The one thing I struggle with in this book is the vulgarity. It initially turned me off. I was told once by a comedian that vulgarity gets the easy laugh; what is challenging and artful in comedy is eliciting laughter without the crutch of the “F” bomb or crudeness. That has stuck with me. I’m no prude; vulgar words don’t register to my ears in movies or music, but in poetry I demand more. I’ve read that poetry is an attempt to constantly rejuvenate the language—to make it young and virile and exciting. As a poet I scoff at clichés and overused idioms. They mark an inferior poet. What are four-letter words but overused idioms? Yes, I’ve read poems in which vulgarity makes sense (the rules aren’t cut-and-dry here), but I believe it is the rarer instance. Of the 12 poems in the Greatest Hits collection, over half have swearwords or flat-out crude or offensive diction. It doesn’t seem judicious enough to me. Tony Gloeggler is talented, at times brilliant. I expect these tricks, I suppose, but from a mediocre poet, which Gloeggler is not. Of course, if I were him, I’d quote Duvall from True Grit (1969) at me, “I need a good judge!” Or better still, “I call that bold talk for a one-eyed fat man.”

I can’t say that I’ve ever liked a greatest hits collection straight through. It’s been pieced together and is meant to be an overview of a career, rather than a stand-alone body of work. It’s like an amuse bouche at a fine restaurant, meant for whetting an appetite as opposed to satisfying it. Perhaps it is a sound check. Either way, after digesting a best-of album the next right step is a return trip to the record shop to hunt for the tracks you “dug,” only this time on an honest-to-god full-length record. Applying that maxim here, there are four such poems I’d look for: “1969,” “The Last Good Thing,” “Scraping” and “Goodbye.” They were enough to keep me interested in Tony Gloeggler. The chapbook might not be for everyone. It is gristly and bawdy, but so, too, is Chaucer’s Canterbury Tales. My advice comes from Duvall (by this point it’s too late to quote anyone else) as Felix Bush in Get Low: “If you don’t listen, you can’t hear nothing.” And some of Gloeggler’s work is music worth hearing.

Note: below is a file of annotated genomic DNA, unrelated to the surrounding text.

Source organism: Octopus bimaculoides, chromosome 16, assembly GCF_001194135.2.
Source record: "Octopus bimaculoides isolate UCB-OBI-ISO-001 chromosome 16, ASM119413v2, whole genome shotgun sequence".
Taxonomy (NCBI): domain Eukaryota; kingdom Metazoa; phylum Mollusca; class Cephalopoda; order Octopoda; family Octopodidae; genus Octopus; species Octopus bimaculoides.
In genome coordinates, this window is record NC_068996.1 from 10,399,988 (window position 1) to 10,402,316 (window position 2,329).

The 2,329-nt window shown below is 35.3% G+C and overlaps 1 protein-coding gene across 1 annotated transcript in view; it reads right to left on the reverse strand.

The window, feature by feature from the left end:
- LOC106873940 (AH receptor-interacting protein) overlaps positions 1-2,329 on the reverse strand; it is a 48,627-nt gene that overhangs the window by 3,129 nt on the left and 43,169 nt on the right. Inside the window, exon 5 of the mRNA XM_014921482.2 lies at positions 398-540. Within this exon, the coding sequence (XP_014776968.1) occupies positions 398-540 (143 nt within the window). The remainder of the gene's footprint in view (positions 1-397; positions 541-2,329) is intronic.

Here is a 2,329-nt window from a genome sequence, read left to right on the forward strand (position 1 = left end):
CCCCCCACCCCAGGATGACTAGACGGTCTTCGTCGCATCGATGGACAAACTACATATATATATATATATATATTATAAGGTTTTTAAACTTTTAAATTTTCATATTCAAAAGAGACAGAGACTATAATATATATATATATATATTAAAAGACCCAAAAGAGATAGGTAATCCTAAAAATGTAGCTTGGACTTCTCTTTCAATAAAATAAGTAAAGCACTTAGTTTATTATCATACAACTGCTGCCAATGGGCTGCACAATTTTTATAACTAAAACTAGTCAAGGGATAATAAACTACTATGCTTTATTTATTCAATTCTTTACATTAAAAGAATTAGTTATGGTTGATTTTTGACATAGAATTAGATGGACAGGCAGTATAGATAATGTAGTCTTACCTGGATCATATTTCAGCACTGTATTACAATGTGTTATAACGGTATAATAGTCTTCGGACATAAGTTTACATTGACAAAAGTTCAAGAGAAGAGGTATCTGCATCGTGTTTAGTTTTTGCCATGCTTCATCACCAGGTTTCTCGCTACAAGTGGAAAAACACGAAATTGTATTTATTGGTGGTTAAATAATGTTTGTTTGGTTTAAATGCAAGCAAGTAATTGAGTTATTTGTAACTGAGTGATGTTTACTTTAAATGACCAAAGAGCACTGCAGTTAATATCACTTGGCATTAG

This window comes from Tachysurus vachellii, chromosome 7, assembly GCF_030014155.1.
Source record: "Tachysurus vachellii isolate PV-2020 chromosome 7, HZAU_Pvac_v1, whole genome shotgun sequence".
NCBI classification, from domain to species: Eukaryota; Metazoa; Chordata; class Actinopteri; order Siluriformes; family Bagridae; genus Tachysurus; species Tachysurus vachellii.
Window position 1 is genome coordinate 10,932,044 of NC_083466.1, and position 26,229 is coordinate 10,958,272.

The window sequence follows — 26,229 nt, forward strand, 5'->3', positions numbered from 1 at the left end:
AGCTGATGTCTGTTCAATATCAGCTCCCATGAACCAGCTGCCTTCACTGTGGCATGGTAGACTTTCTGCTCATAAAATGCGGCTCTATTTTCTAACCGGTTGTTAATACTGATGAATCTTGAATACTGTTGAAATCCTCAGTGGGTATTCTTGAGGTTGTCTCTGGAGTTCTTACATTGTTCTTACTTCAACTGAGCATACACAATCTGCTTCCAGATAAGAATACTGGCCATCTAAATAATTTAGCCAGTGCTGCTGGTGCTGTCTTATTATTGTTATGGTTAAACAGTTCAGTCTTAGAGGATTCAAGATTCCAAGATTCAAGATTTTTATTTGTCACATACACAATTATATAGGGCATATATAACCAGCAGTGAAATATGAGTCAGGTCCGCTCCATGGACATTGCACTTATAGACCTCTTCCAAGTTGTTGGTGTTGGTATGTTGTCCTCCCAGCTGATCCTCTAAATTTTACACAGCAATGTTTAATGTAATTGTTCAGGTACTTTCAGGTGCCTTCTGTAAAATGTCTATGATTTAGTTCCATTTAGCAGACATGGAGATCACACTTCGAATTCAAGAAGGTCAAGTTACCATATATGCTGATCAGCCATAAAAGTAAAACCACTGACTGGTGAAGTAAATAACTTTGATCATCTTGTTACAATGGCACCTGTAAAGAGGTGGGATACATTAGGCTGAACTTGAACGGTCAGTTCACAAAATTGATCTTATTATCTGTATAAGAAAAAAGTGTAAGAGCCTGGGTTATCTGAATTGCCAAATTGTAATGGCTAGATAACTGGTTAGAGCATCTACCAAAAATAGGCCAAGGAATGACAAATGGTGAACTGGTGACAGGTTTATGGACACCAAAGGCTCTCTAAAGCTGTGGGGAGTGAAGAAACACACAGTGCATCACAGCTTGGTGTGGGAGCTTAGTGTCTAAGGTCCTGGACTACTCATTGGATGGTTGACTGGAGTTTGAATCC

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James E. Allman, Jr.’s credentials—degrees in biology and business—qualify him for an altogether different trade. However, he easily tires of the dissected and austerely economized. He is a dabbler with an expensive photography-habit and a poetry-dependency. Nominated for a Pushcart Prize in 2010, his work appears, or is forthcoming, in The Los Angeles  Review, decomP, Anemone Sidecar and Splash of  Red, amongst others.